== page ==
Swing Time, Zadie Smith

Book cover of Swing Time by Zadie Smith

After reading NW, I continued to fall for Zadie Smith while reading Swing Time, and now I want to read everything she has written. Every article, every essay, every phrase and comma. When I read headlines about her banning her daughter from spending more than 15 minutes at the mirror every morning, I adore her even more.

Ok, back to the book. Swing Time explores female friendship, like NW does. Its subject matter is in some ways very similar, and it made me think of the idea that people always write the same book, and that this is often presented as a failing: a failure of imagination in some way, an inability to see past one’s own preoccupations. With Smith it feels like a sign of commitment: she is loyal to her interests and goes at them with the intensity of someone boring a hole through the earth who intends to reach the other side, even though they’ll be scorched to ashes in the process. Smith usually chooses similar settings too – North West London, and other areas of the city. But her characters and their voices and the story are all intricate and different, but wedded to the same themes and fates. What skill she has.

As the story begins, we learn that the narrator has done something very bad, and is hiding out. It seems she’s lost her job, and then receives an angry message from an old friend. We travel back to their adolescence and learn that our narrator ‘escaped’ their roots, as her ambitious, politically active mother had always desired, but instead of pursuing a life of noble causes she worked at MTV then became the assistant to a very demanding and successful female pop star – a thinly-veiled Madonna, Aimee.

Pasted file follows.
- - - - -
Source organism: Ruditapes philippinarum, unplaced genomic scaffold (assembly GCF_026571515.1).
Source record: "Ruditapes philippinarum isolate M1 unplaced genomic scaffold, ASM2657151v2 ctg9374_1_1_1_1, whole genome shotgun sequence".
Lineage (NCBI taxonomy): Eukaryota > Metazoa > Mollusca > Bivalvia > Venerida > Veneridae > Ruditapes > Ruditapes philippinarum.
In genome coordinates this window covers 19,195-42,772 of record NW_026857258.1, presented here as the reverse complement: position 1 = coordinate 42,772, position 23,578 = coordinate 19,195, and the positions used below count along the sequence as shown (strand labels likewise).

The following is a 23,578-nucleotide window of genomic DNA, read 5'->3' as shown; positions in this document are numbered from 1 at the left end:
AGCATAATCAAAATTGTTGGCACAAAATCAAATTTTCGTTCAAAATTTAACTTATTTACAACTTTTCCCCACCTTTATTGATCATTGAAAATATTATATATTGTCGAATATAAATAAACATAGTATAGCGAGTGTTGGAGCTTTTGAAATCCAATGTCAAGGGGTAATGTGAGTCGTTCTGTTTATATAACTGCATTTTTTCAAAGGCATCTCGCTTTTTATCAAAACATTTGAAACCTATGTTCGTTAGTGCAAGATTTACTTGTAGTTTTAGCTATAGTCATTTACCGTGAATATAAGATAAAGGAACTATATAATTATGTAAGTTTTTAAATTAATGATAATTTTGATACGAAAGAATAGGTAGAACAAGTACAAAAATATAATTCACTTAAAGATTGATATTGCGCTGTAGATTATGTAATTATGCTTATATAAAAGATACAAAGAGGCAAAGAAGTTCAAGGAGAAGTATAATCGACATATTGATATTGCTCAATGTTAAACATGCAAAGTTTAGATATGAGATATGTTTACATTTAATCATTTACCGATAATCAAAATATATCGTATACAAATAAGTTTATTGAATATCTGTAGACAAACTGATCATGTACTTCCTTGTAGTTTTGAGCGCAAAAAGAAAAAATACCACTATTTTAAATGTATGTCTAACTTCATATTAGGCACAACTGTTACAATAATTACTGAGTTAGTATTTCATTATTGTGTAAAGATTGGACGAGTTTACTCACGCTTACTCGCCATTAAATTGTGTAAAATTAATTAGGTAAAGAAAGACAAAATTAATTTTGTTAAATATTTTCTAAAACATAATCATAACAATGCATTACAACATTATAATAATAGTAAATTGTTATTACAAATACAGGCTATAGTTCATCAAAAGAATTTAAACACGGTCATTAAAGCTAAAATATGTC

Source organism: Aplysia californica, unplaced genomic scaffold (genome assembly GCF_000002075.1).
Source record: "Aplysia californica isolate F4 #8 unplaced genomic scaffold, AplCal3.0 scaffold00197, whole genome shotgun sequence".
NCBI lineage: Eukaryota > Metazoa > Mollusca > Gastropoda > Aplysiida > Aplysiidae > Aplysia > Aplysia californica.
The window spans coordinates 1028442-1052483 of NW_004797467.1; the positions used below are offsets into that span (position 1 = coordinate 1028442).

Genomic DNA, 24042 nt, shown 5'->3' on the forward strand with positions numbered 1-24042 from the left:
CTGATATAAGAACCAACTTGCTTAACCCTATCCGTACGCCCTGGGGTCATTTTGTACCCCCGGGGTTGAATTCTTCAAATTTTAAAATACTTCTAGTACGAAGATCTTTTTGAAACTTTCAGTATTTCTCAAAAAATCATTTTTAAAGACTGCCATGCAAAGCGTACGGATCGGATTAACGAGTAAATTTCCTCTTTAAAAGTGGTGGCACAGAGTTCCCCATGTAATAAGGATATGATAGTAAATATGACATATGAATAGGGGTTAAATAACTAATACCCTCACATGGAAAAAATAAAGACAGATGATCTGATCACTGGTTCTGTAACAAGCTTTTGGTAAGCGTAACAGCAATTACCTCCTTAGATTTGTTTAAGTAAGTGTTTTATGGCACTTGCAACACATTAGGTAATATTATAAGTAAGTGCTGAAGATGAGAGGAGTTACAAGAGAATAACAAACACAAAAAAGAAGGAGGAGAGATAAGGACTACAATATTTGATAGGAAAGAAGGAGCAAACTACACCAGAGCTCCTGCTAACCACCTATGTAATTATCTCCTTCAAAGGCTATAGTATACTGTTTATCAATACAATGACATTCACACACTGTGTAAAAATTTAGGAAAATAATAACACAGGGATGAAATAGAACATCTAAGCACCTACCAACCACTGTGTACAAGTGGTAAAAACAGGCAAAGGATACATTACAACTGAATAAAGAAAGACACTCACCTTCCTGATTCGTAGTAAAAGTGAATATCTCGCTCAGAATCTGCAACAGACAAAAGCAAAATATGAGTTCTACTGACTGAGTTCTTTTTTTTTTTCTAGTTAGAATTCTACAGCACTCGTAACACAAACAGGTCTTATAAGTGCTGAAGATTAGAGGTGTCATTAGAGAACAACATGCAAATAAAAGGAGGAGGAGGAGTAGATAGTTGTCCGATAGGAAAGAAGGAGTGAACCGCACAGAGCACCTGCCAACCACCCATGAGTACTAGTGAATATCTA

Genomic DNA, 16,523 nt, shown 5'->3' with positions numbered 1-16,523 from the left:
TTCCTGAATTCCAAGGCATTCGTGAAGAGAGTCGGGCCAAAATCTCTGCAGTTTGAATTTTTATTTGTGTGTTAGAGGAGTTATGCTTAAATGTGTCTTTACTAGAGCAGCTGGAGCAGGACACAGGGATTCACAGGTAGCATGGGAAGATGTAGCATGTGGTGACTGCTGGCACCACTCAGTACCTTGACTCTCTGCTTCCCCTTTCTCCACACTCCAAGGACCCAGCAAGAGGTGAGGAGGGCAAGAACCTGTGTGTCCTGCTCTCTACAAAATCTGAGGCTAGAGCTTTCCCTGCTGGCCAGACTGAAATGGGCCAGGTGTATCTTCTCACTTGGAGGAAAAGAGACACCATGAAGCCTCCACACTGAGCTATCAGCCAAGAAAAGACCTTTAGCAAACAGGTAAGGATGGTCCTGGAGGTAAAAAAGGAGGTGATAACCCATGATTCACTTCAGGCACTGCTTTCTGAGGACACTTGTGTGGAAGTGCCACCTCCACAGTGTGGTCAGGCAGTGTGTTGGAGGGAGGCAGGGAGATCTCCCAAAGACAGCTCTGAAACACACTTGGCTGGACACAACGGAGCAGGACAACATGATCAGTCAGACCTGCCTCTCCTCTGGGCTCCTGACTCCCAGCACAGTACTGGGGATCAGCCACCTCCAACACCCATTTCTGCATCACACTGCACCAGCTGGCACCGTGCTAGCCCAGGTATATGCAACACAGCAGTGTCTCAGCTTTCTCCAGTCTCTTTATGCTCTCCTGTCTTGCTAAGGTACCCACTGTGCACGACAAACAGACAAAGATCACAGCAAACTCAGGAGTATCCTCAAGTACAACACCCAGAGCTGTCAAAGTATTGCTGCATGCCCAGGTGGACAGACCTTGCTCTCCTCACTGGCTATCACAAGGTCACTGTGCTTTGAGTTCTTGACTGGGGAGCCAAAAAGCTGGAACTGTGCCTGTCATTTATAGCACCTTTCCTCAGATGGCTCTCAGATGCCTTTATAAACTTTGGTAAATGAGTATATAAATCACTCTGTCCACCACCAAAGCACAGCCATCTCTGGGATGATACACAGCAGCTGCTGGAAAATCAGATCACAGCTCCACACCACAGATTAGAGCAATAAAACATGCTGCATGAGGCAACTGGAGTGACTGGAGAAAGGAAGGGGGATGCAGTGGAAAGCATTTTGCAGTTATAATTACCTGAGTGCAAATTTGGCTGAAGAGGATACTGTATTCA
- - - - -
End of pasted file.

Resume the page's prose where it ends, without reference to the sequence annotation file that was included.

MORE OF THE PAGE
Our protagonist – we never do learn her name – travels all over the world attending to Aimee’s needs, and when her boss tries to save a village in Africa, the issues of race and inequality get going – but they’re not worse than in London, only different. Smith has pulled off that very tricky and sensitive task – or at least to my white British eyes she has – of writing about a place, this unnamed village in this unnamed country in Africa, without condescension. Instead we see the village through the eyes of the different characters, some who live there and some who don’t, and it is held up as a mirror to our own lives in the ‘developed’ world, but not as an idealised community of simplicity and sharing. Smith doesn’t give us easy solutions.

There are sad outcomes all over the novel. Our narrator escaped her background, it seemed, but we know from the outset she also suffered a mighty fall. Her friend trashy Tracey had great talents, but is caught in the web of female biology. Even the high acheiving mother cannot transcend the reality of being human.

And what of the men in Swing Time? They are sad cases, in the main: abandoned by the women they loved or abused, unwilling or unable to commit to the responsibilities of adult life. Without them, and without the arc of our protagonists chasing a great love, Swing Time is about the great and painful love of friendship, and the support music can bring along the way.

Buy Swing Time because it’s brilliant (Penguin, £8.99)